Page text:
Worried you missed your window when it comes to selling your home this year? It’s true that spring and summer are the hottest (literally) seasons of the year, with more buyers out there looking to purchase a home and get settled before school starts. Also, there is some recent data out there that says that October and December are two of the slowest months of the year for home sales.
But that doesn’t mean you can’t offload your home now, or that you won’t get a good price if you do. If you have to list now and you want to get your home in the best position to sell quickly and for a good number, heed these tips.
Make sure your home is market ready
Buyers at this time of year tend to be serious. They may not be any more excited about buying right now than you are about selling, but they’re in the market because of a relocation or a financial situation or some other circumstance, and they likely want to find something, get it under contract, and move in fairly quickly.
A home that’s not in great shape is typically going to take longer to sell at any time of year—unless it’s a super bargain. When there are limited buyers out there and you’ve got competition from other area homes, your place has to show well.
That doesn’t necessarily mean you need expensive or extensive renovations. But a relatively inexpensive yet incredibly important update like painting out kitchen cabinets can go a long way. Following the basic rules of home staging is also critical:
• Scour and tidy up
Your real estate agent may have some other suggestions to make your home more saleable.
Celebrate the season
A few pumpkins, a fall wreath, a couple of candles with an autumnal scent or a simmering pot of cinnamon sticks—they’re little touches that can help your home feel more inviting and more fall-like for showings, without going overboard. Your Halloween décor may be stellar, but real estate agents steer sellers away from over-decorating so buyers aren’t distracted or turned off.
Put in a little extra effort for great photos
“According to one study done by a real estate photography company, top-notch photos can make your house sell 32% faster than a house with low quality or average pictures,” said Homelight. “That’s not just for million-dollar mansions, either. The study, conducted by VHT Studios, took houses of all values into account.”
It might be a little more challenging to get those photos in fall, however; Natural light is preferable for listing photos. “Fall and winter photos run the risk of looking drab, but well-timed summer photos are bright, clean, warm—really everything you need to stand out to serious buyers. So take advantage of the season’s best days and include those photos in the listing when you go to sell in the fall,” said Owners.com.
If good natural light is hard to come by at this time of year in your area, using a professional photographer is even more important. They will have tricks to help overcome the challenges.
Let There Be Light
Emphasizing the natural light in photos is one thing. You also want you home to look as light and bright as possible for showings and tours. “Retract blinds, and widen curtains, so there’s minimal window coverage,” said HGTV.
“The windows will look bigger, and it’ll encourage daylight to flow into your space. Experiment with your lightbulbs to find the most flattering hues for your space. A bathroom looks great with daylight bulbs (5,000-6,500K) and living spaces, such as bedrooms and living rooms, look best with soft white bulbs (2,700K). In general, your home’s design and color palette will play a part in what looks most appealing. Go for cozy and bright. If you’re upgrading bulbs in hard-wired fixtures, consider going all LED. Let the buyers know you’re leaving the bulbs for them.”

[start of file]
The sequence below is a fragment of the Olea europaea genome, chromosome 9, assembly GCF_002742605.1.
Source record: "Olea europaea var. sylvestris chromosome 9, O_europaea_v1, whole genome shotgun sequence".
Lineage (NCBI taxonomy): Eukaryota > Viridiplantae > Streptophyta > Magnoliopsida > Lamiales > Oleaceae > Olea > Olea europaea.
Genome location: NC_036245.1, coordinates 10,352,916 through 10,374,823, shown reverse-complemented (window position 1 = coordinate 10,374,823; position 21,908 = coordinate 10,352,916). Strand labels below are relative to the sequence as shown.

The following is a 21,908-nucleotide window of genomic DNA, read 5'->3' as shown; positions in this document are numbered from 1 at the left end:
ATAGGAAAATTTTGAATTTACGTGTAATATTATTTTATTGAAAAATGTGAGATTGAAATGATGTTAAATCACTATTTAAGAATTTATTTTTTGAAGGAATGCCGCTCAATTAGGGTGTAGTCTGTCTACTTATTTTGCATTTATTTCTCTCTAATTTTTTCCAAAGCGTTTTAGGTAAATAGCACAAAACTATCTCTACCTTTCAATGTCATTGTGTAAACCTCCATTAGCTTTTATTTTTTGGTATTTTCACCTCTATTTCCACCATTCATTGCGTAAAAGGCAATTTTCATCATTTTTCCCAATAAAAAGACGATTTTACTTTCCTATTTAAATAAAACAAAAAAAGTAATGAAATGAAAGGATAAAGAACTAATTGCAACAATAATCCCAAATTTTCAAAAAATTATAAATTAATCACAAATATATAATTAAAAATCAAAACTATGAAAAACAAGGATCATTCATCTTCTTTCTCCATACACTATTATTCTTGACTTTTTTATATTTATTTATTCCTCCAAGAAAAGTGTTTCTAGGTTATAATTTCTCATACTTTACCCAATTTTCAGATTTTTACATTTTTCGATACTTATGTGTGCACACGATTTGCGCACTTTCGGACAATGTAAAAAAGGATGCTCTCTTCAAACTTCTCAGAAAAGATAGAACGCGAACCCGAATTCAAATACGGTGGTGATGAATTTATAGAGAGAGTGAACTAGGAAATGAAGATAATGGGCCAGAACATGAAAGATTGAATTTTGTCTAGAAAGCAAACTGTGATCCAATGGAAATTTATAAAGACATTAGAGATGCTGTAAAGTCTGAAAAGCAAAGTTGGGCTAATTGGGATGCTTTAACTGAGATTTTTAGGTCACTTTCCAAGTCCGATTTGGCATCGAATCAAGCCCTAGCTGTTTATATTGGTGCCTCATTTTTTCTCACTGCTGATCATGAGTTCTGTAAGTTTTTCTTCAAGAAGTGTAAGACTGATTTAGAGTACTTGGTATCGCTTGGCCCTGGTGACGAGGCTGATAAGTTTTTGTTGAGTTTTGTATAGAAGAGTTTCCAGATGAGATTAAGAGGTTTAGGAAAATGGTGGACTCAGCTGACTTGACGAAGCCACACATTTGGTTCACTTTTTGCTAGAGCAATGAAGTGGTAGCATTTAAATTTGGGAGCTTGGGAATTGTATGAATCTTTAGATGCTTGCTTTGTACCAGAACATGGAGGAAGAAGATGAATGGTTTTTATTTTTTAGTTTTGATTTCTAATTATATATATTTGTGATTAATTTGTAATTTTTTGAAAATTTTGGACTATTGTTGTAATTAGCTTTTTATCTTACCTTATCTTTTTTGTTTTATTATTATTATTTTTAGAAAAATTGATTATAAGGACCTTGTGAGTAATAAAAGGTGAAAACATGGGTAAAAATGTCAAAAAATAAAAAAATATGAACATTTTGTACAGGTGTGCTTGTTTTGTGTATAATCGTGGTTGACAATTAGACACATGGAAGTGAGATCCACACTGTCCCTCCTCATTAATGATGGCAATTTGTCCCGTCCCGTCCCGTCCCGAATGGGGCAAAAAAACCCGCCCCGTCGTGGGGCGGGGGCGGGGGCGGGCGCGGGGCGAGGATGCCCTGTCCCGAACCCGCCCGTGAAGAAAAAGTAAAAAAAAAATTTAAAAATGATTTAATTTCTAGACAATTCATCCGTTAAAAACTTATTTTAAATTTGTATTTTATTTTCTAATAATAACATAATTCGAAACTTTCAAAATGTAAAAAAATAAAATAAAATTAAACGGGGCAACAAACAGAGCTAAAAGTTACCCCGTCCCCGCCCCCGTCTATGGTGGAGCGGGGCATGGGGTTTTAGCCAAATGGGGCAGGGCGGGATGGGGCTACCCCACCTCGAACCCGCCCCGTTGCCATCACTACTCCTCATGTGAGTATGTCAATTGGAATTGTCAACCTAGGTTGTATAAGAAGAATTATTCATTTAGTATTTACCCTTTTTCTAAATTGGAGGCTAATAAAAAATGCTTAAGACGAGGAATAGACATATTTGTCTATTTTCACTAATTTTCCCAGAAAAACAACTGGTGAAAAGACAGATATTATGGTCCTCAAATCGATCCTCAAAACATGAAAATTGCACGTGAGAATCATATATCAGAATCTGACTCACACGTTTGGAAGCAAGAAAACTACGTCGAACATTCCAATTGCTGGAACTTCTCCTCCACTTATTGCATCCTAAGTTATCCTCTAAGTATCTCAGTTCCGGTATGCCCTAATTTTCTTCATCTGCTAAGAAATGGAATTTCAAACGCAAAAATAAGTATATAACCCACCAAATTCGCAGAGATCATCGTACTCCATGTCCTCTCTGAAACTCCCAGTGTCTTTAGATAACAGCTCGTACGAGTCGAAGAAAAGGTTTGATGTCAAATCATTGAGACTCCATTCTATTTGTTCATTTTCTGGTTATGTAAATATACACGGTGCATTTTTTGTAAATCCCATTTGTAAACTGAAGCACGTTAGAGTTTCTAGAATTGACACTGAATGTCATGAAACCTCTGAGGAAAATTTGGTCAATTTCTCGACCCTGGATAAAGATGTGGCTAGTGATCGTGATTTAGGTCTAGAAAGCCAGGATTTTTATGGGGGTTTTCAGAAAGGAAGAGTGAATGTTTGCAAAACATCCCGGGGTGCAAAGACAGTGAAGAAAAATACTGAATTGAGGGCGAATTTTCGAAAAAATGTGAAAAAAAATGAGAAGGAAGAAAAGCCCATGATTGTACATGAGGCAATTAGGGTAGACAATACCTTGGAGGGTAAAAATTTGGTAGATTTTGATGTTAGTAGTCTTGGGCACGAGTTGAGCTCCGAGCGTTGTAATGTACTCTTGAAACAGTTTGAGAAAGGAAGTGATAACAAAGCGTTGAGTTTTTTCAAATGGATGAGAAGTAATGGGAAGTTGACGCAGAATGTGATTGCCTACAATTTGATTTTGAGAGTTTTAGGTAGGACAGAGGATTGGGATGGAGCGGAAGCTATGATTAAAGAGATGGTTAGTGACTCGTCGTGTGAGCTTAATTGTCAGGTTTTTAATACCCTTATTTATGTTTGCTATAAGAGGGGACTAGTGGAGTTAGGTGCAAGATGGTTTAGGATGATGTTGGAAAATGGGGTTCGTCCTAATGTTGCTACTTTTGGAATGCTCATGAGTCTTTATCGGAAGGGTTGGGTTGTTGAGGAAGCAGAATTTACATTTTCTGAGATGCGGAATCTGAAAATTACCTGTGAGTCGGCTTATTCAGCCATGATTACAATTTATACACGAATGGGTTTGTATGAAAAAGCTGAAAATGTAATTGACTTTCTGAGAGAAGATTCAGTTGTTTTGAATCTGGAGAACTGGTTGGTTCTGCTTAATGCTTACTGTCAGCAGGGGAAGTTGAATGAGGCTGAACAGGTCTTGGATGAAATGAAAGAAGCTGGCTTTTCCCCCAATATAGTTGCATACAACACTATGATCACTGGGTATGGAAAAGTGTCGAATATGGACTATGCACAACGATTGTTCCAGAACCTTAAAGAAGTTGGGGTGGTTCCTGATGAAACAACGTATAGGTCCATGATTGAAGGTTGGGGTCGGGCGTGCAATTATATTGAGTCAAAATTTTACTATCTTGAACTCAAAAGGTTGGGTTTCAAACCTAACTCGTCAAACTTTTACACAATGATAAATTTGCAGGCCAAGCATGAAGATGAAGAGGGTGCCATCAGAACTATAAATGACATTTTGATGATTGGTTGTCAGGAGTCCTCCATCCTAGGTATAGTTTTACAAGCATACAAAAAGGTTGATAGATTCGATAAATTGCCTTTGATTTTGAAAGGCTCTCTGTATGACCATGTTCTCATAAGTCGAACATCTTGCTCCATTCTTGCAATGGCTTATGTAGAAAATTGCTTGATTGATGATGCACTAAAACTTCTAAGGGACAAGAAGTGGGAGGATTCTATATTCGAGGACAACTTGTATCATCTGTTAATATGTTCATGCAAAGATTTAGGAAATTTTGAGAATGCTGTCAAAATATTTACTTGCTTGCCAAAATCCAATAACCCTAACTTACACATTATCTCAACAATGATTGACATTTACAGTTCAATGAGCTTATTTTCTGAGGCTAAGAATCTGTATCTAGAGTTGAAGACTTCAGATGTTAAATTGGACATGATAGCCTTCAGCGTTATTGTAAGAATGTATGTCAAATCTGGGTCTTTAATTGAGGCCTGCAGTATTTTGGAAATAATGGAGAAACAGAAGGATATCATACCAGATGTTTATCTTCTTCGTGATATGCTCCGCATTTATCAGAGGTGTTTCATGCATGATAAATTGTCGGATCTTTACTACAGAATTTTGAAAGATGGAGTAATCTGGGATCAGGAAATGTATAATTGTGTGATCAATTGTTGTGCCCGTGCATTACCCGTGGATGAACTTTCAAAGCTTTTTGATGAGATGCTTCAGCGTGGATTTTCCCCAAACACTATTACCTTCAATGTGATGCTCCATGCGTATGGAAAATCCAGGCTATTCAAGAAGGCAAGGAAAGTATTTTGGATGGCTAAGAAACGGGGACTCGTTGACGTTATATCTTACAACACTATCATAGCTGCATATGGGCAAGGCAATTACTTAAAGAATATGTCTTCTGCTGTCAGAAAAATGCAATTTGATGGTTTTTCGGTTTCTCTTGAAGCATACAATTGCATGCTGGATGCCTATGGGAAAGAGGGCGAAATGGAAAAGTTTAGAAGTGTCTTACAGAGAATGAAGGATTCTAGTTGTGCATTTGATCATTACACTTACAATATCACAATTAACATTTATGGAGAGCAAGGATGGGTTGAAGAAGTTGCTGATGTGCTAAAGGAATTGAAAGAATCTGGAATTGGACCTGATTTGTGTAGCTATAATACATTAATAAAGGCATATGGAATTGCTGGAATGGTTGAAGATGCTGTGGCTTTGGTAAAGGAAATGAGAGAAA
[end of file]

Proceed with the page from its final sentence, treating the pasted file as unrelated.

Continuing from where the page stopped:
Be mindful of your curb appeal
Falling leaves are inevitable in autumn. You may not be able to rake or remove every single one of them in time for a surprise or last-minute showing, but making sure you take a walk around your house every day to address any areas that need clean-up can help you from having to make a big effort when an agent calls with an interested client.
You know what they say: You only get one chance to make a first impression. “Rake dead leaves and debris in your lawn,” said The Balance. “Don’t let overgrown vegetation block the windows or path to the entrance. Cutting bushes and tree limbs will let the sun inside and showcase the exterior of your home. Cutaway summer vines and cut down dead flowers. Make the most of the autumn weather in the fall real estate market.”
Adding a few fall flowers is another good idea that will up your curb appeal. “The most popular autumn flowers are chrysanthemums (or mums), and they bloom for a long time. Marigolds are another idea for fall. Both mums and marigolds are available in yellow, which is my number one home selling color. Plant them in pots. Place pots on the steps and along the sidewalk.”
Key in on your target market
Your agent should be able to help you pinpoint who the most likely buyers are. Armed with that info, you can tailor your home to specific target markets.
“If you have a hunch your house may appeal to empty-nesters, here’s how to play up that attraction: Emphasize multipurpose space—for instance, stage one bedroom as a home office-cum-hobby room—because empty-nesters crave flexibility for the future,” said Bob Vila. “Provide a map to points of interest within walking distance. To the extent possible, aging baby boomers wish to integrate exercise into their daily habits. Showcase quality. Without teenagers around, empty-nesters can enjoy more delicate finishes and fine details, so give them something to brag about. They want to upgrade as they downsize.”